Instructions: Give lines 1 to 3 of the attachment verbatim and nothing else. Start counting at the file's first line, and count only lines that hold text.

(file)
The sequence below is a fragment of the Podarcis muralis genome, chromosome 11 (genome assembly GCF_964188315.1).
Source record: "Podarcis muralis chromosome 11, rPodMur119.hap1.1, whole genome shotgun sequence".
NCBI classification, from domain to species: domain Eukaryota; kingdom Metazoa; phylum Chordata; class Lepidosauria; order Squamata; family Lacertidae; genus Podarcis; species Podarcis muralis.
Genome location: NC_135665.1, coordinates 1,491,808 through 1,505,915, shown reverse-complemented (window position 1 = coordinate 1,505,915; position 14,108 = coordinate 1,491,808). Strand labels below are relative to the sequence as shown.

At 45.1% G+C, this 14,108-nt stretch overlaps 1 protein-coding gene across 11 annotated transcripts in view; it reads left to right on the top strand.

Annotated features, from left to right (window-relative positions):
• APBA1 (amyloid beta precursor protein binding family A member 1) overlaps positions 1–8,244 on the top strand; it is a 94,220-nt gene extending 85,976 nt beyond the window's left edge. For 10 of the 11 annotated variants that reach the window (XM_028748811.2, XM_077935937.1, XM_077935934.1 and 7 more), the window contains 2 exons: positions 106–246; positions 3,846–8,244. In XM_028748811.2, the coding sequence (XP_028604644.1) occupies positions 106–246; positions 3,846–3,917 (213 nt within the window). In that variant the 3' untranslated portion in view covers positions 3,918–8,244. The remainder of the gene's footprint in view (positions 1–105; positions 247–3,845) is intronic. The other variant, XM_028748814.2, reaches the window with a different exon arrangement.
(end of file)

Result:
The sequence below is a fragment of the Podarcis muralis genome, chromosome 11 (genome assembly GCF_964188315.1).
Source record: "Podarcis muralis chromosome 11, rPodMur119.hap1.1, whole genome shotgun sequence".
NCBI classification, from domain to species: domain Eukaryota; kingdom Metazoa; phylum Chordata; class Lepidosauria; order Squamata; family Lacertidae; genus Podarcis; species Podarcis muralis.